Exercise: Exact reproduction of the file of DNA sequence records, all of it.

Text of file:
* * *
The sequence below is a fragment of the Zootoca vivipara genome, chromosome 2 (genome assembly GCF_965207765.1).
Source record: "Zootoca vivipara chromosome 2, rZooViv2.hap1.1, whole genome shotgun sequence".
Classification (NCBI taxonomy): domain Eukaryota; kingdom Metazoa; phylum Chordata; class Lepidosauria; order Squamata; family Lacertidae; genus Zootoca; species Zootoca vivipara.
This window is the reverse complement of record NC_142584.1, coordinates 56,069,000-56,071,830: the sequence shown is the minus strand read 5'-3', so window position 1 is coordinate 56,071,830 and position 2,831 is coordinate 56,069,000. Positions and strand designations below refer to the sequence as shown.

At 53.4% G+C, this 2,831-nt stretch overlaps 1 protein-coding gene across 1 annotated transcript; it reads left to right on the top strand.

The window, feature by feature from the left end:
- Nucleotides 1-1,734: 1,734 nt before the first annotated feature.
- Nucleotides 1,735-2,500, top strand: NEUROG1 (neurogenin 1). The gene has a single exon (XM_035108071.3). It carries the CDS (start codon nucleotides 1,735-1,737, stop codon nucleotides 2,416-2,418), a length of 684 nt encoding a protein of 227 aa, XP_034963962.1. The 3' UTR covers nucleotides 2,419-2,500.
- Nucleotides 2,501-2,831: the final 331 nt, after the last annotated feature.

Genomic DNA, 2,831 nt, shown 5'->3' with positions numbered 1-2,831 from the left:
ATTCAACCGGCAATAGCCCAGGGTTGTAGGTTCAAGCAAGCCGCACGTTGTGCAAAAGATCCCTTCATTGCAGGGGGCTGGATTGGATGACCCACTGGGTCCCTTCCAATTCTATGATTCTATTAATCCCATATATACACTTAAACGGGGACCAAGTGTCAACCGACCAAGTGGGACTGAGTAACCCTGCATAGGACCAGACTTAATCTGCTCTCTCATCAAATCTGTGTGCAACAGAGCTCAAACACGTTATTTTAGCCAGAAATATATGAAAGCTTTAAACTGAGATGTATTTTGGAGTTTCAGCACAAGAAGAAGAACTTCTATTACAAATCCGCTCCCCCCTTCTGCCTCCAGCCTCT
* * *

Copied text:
The sequence below is a fragment of the Zootoca vivipara genome, chromosome 2 (genome assembly GCF_965207765.1).
Source record: "Zootoca vivipara chromosome 2, rZooViv2.hap1.1, whole genome shotgun sequence".
Classification (NCBI taxonomy): domain Eukaryota; kingdom Metazoa; phylum Chordata; class Lepidosauria; order Squamata; family Lacertidae; genus Zootoca; species Zootoca vivipara.
This window is the reverse complement of record NC_142584.1, coordinates 56,069,000-56,071,830: the sequence shown is the minus strand read 5'-3', so window position 1 is coordinate 56,071,830 and position 2,831 is coordinate 56,069,000. Positions and strand designations below refer to the sequence as shown.

At 53.4% G+C, this 2,831-nt stretch overlaps 1 protein-coding gene across 1 annotated transcript; it reads left to right on the top strand.

The window, feature by feature from the left end:
- Nucleotides 1-1,734: 1,734 nt before the first annotated feature.
- Nucleotides 1,735-2,500, top strand: NEUROG1 (neurogenin 1). The gene has a single exon (XM_035108071.3). It carries the CDS (start codon nucleotides 1,735-1,737, stop codon nucleotides 2,416-2,418), a length of 684 nt encoding a protein of 227 aa, XP_034963962.1. The 3' UTR covers nucleotides 2,419-2,500.
- Nucleotides 2,501-2,831: the final 331 nt, after the last annotated feature.

Genomic DNA, 2,831 nt, shown 5'->3' with positions numbered 1-2,831 from the left:
ATTCAACCGGCAATAGCCCAGGGTTGTAGGTTCAAGCAAGCCGCACGTTGTGCAAAAGATCCCTTCATTGCAGGGGGCTGGATTGGATGACCCACTGGGTCCCTTCCAATTCTATGATTCTATTAATCCCATATATACACTTAAACGGGGACCAAGTGTCAACCGACCAAGTGGGACTGAGTAACCCTGCATAGGACCAGACTTAATCTGCTCTCTCATCAAATCTGTGTGCAACAGAGCTCAAACACGTTATTTTAGCCAGAAATATATGAAAGCTTTAAACTGAGATGTATTTTGGAGTTTCAGCACAAGAAGAAGAACTTCTATTACAAATCCGCTCCCCCCTTCTGCCTCCAGCCTCT